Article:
Warship Barracuda docked in Kolkata. (Garden Reach Shipbuilders and Engineers Ltd)

The demand for these vessels will only grow as the strategic competition in the South China Sea escalates. India enjoys better political, historical, and security relations with the South East Asian countries, especially Vietnam. The Philippine government has underscored this relationship between India and Vietnam as the foundation for its own relations with India. Taking advantage of this situation not only improves India’s strategic depth in the region but also enhances its manufacturing capacity that is at the core of Make in India initiative.

The specific requirements like range, endurance, and armament depend on the customer countries. The more critical question at play is whether the regional security stakeholders are comfortable with the idea of upgunned coast guards along the South China Sea littoral.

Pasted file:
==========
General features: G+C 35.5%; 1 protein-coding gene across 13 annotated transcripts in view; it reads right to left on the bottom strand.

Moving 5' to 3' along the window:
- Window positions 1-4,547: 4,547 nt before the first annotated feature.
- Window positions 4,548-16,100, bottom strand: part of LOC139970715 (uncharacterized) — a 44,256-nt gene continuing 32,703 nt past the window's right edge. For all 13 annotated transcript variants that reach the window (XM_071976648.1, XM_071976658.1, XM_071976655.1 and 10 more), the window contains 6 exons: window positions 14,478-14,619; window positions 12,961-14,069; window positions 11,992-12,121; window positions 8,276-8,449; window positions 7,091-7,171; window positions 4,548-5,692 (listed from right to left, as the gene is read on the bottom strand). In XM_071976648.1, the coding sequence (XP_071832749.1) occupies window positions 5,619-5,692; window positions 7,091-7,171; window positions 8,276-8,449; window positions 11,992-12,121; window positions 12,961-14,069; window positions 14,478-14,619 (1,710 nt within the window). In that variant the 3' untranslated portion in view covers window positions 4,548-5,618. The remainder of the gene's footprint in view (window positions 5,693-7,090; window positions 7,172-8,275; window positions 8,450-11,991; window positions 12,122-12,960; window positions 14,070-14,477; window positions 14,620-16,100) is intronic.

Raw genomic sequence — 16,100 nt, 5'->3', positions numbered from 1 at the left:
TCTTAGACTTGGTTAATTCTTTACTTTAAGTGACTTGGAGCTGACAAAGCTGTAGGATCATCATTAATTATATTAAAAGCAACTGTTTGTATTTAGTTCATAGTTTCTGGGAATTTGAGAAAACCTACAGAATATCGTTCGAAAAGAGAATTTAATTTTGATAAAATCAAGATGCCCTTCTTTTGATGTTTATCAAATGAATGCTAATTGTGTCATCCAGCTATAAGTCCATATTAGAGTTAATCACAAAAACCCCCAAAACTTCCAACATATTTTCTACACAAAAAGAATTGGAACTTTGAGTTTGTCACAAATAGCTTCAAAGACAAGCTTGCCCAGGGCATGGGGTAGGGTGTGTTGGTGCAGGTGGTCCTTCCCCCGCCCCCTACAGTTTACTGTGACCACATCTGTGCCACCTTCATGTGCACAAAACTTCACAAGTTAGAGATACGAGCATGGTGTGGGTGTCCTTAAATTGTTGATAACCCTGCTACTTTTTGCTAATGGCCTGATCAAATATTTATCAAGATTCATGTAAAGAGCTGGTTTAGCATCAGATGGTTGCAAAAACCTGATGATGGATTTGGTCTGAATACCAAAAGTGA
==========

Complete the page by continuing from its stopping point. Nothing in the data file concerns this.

The U.S. has forward deployed four of its Littoral Combat Ships (LCS) to Singapore to tackle a variety of threats emanating in the shallow waters. The ships are smaller than a frigate but larger than an OPV in terms of sensor suites, armament, mission sets, and maintenance requirements. War simulations proved that upgunned LCS can cross into blue water domain with ease and complicate an adversary’s order of the battle.

Vietnam and the Philippines could specify higher endurance, better hull strength and advanced water cannons for their OPVs to defend proportionally against Chinese vessels. In addition to manufacturing ships, India should also train Vietnamese and Philippine forces on seamlessly integrating  intelligence from different assets for maritime defense.